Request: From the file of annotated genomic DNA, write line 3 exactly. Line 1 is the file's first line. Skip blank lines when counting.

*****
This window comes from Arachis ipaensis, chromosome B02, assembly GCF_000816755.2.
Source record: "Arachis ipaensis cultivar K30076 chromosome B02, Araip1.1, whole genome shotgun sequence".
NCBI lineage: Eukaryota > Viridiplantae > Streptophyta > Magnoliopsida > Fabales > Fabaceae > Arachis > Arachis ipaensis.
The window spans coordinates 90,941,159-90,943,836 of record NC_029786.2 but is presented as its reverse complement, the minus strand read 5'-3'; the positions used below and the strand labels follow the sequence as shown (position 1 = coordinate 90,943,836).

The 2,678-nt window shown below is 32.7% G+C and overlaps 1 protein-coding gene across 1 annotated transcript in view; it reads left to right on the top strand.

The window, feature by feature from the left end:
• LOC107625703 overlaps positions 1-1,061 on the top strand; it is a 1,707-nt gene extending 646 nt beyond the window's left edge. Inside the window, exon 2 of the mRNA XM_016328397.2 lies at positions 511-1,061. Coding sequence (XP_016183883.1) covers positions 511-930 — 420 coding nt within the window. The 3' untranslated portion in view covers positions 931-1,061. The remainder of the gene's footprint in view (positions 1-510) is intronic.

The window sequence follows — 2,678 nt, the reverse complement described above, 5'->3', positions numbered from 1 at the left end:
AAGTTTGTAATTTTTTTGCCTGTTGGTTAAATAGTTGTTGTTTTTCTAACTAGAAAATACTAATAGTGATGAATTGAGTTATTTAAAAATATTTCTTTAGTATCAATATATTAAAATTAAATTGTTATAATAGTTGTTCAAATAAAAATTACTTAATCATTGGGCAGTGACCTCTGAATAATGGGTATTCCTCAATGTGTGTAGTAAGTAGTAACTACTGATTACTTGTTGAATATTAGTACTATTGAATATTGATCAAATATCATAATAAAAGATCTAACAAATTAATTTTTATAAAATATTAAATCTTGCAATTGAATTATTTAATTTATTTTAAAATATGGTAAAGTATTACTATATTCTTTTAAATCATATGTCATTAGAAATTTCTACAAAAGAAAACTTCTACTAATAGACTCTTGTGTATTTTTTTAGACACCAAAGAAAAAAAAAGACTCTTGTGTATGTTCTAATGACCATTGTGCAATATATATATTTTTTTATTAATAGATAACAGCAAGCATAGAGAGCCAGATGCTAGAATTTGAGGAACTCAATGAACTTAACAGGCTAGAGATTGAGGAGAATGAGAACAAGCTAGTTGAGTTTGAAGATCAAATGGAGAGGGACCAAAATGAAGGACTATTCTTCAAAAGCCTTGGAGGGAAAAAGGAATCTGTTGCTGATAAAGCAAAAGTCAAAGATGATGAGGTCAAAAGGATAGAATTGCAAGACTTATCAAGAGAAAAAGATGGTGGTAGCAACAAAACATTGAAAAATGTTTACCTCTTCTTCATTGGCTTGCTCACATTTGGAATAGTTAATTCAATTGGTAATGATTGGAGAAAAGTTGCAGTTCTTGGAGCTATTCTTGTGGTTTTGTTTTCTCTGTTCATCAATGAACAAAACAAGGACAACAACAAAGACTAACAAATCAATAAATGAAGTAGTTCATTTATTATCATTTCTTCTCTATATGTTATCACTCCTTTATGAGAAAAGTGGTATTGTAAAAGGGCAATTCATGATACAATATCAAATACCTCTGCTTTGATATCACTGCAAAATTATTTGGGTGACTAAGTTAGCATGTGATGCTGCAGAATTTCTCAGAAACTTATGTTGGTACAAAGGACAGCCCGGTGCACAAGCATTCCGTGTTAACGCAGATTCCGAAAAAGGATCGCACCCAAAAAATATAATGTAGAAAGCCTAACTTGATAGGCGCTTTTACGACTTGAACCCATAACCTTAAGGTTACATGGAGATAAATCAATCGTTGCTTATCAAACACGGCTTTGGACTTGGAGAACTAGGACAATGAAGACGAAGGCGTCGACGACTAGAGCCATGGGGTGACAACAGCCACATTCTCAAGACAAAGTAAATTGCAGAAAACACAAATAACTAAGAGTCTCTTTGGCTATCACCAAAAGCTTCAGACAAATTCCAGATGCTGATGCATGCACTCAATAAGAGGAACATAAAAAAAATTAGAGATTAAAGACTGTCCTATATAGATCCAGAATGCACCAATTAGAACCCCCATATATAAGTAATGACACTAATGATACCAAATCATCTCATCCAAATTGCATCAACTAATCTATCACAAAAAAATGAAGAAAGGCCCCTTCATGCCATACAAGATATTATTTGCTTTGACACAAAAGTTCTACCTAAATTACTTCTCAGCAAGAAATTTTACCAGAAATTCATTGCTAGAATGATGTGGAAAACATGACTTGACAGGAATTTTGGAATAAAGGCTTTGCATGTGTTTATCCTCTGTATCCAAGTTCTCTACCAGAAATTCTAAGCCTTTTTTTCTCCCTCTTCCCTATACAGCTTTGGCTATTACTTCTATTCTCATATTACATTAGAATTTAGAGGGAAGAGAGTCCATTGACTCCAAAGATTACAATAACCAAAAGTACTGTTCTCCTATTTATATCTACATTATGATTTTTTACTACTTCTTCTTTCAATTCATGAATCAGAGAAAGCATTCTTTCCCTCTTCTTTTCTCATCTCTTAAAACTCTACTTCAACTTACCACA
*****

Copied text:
NCBI lineage: Eukaryota > Viridiplantae > Streptophyta > Magnoliopsida > Fabales > Fabaceae > Arachis > Arachis ipaensis.